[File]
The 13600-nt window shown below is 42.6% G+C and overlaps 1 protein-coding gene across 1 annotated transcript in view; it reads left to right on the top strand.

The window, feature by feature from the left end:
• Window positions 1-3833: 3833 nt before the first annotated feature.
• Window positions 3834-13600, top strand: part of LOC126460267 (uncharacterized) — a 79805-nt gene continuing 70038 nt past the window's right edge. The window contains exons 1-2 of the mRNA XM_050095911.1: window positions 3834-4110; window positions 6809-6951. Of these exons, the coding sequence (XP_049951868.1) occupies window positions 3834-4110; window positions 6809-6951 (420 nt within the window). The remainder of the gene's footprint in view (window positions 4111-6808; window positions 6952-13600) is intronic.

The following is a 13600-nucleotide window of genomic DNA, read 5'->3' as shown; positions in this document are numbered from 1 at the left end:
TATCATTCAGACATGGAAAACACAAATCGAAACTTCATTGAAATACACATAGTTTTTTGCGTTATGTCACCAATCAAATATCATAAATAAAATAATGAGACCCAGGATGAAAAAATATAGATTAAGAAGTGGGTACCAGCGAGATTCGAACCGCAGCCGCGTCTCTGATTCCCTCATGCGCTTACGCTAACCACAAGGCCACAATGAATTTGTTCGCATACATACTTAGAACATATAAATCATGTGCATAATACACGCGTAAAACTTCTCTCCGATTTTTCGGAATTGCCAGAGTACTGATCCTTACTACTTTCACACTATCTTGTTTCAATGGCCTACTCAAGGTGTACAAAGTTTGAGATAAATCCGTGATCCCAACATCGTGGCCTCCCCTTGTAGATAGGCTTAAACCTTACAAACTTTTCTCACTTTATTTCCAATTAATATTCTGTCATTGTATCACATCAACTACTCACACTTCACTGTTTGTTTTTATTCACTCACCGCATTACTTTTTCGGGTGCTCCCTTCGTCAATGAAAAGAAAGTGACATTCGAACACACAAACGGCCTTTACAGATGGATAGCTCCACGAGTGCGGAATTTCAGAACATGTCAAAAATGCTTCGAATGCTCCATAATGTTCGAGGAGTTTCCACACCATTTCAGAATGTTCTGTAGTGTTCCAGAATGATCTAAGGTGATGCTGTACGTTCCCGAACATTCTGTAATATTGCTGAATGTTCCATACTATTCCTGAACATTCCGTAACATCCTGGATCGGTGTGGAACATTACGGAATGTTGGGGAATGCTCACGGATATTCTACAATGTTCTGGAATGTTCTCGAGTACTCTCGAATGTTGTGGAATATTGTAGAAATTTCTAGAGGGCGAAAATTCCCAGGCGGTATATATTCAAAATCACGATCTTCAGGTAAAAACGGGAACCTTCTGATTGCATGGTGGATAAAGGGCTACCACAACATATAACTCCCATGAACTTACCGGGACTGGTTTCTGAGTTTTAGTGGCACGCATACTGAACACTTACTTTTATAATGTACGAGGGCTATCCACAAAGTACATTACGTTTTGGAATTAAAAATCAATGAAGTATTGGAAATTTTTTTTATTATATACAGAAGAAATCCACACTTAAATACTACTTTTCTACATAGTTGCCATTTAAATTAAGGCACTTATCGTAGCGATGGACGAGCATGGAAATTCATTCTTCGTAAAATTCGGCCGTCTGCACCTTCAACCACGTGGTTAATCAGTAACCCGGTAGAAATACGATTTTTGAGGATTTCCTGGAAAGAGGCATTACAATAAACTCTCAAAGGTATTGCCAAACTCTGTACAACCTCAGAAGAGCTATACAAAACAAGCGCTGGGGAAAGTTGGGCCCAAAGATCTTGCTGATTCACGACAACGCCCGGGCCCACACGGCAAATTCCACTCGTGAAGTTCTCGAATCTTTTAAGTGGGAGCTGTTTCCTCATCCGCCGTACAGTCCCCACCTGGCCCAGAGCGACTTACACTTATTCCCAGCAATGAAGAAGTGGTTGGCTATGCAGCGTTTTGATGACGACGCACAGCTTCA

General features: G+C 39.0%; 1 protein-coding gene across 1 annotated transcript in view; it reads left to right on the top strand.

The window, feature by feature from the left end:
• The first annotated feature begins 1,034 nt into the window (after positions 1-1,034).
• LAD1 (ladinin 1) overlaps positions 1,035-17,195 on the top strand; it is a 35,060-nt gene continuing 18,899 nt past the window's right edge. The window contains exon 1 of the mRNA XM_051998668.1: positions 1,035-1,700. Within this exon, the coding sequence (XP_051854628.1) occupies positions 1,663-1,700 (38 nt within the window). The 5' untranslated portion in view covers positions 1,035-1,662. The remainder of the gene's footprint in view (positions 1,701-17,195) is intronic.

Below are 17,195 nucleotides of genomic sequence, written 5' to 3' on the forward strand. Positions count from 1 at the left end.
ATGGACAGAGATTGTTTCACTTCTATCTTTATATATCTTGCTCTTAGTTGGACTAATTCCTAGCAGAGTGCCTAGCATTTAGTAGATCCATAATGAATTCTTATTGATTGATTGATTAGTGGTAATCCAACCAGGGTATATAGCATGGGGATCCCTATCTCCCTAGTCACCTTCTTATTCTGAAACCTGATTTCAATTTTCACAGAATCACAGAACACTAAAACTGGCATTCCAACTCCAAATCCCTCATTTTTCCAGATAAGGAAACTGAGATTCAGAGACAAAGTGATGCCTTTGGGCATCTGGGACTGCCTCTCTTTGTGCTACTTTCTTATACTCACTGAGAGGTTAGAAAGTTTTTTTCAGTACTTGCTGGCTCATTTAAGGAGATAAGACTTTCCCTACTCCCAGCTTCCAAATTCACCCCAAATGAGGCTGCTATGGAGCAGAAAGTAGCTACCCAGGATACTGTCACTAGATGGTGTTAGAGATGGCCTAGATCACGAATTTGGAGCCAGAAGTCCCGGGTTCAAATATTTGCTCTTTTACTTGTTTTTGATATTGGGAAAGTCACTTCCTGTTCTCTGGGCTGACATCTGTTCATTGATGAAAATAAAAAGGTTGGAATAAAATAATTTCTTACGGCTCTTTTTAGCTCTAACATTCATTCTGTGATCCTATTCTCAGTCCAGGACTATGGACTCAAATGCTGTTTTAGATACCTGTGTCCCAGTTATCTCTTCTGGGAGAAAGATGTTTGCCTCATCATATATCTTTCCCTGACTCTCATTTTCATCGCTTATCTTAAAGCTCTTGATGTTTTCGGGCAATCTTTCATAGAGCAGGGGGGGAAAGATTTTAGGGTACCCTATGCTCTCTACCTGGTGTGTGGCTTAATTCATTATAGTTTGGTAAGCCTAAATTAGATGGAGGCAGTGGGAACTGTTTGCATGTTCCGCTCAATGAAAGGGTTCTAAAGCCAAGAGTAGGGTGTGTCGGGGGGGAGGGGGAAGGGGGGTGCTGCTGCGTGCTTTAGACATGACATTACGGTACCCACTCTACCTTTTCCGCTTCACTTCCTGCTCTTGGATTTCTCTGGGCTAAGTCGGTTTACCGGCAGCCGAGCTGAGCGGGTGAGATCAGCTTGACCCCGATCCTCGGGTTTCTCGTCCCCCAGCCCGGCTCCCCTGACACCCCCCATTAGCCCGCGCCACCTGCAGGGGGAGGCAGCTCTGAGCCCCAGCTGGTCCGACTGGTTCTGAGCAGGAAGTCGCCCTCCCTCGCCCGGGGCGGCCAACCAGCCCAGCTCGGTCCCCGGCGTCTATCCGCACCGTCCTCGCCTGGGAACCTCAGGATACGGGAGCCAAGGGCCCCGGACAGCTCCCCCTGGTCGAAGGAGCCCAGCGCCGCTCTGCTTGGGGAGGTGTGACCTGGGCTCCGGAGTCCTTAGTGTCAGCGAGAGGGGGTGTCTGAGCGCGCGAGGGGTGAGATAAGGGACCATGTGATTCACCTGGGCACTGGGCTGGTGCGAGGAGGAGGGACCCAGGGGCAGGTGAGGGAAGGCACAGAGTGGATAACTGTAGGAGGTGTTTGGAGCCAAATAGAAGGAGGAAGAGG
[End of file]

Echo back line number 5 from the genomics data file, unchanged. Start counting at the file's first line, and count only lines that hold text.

The following is a 13600-nucleotide window of genomic DNA, read 5'->3' as shown; positions in this document are numbered from 1 at the left end: